Everyone here at ACU wishes nothing but the best to the all the families that find themselves resident in our wee community, and long may they feel welcome here, as all refugees are.

If you want to find out how you can help and support resettlement efforts in Scotland visit https://www.scottishactionforrefugees.org

Not Another Christmas Hot Take

It’s that time of year again. A time for family, for good will to all, for shopping centres and supermarkets and, for Unilever executives everywhere, diving Scrooge McDuck style into massive money piles as Lynx shower sets fly off the shelves.

It’s telling how much we, as a society, lie to ourselves about Christmas when you really examine the small talk that gets passed around at this time of year.

 “Are you all set?”, “Are you ready?” or “The big day is only X days away now!” All of these Christmas staples- delivered by family, friends and colleagues with wide, bloodshot eyes and fixed grins- suggest a sort of holiday of anxiety. Like having to prepare for some kind of exam we all take at the end of the year, in which how much you love your friends and family is measured in how good a present you bought them.

This can be a very stressful time of year for many. For those who struggle all year round, the added pressure of providing enough gifts and loads of food can be overwhelming.

Understandably, people want to provide the perfect Christmas for their loved ones- but is the perfect Christmas one filled with culturally mandated expense? It hasn’t always been the case that this means buying lots of things for everyone. As far back as the 1800’s people have been complaining about the consumerism that has wormed its way in to every aspect of the holiday. In an edition of Ladies Home Journal in 1890 it was noted that:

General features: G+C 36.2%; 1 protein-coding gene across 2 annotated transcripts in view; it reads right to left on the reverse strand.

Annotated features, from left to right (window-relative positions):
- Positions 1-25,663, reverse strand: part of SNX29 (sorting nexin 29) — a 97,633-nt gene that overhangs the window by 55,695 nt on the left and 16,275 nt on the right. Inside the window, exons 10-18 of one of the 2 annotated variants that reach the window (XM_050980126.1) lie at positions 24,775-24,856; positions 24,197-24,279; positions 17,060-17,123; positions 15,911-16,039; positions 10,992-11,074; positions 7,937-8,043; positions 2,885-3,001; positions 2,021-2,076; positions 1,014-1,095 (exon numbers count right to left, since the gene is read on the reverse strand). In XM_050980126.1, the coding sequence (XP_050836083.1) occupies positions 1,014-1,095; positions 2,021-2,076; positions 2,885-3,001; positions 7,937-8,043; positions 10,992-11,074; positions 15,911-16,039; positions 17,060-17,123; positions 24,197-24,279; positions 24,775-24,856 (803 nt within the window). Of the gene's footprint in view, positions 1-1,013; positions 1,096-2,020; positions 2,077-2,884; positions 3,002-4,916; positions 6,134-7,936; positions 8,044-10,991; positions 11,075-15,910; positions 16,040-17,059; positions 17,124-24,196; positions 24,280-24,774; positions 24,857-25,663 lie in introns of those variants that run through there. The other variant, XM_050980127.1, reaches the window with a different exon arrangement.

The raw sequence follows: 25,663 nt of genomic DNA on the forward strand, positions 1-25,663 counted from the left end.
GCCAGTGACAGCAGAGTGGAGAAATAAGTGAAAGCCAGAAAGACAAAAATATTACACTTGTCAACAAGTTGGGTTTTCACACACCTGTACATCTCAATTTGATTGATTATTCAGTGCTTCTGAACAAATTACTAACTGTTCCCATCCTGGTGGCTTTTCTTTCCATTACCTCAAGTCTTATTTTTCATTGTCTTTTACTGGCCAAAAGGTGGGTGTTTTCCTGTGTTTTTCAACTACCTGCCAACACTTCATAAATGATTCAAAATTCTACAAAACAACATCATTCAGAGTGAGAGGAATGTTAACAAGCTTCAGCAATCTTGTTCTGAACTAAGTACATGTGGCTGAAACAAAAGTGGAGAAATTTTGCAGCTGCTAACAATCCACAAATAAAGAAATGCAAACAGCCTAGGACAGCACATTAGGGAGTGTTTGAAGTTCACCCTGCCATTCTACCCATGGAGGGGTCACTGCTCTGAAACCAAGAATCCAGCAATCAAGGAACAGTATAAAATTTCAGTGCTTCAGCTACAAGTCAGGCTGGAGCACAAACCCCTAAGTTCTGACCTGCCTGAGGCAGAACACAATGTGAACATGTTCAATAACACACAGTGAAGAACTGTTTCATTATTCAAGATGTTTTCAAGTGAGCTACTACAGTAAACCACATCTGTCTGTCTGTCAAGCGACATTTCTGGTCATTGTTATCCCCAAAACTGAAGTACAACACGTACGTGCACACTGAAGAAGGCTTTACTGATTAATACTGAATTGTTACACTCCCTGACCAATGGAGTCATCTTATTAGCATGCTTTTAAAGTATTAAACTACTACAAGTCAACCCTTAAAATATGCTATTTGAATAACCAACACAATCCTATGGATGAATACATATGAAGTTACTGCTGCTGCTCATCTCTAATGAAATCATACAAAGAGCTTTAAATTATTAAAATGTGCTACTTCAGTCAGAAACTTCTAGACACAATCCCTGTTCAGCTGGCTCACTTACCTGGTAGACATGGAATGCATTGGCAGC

“the Christmas of our youth is degenerating into a festival of the storekeepers.”

This rings true when thinking of the Christmas of today. As economies have become more and more global there has been a trend towards a more Americanised holiday period. Black Friday, once only an American consumerist tradition on the first Friday after Thanksgiving, has made its way to the UK and has extended to a whole week. The idea being that with people already in that festive mood they will be more willing to spend a bit more.

Is this really a good thing though? It’s estimated that if everyone in the world consumed on the same level as the average US citizen, we would need 4 whole planet Earths just to provide the resources. We also currently have around 12 million tons of plastic entering the oceans every year, forming giant patches of plastic waste that eventually breaks down into micro plastic, one of the biggest polluters on our planet.

A study conducted by Northwestern University in Illinois found that anyone placing great value on wealth, status or material possessions is more likely to suffer from depression and anti-social tendencies.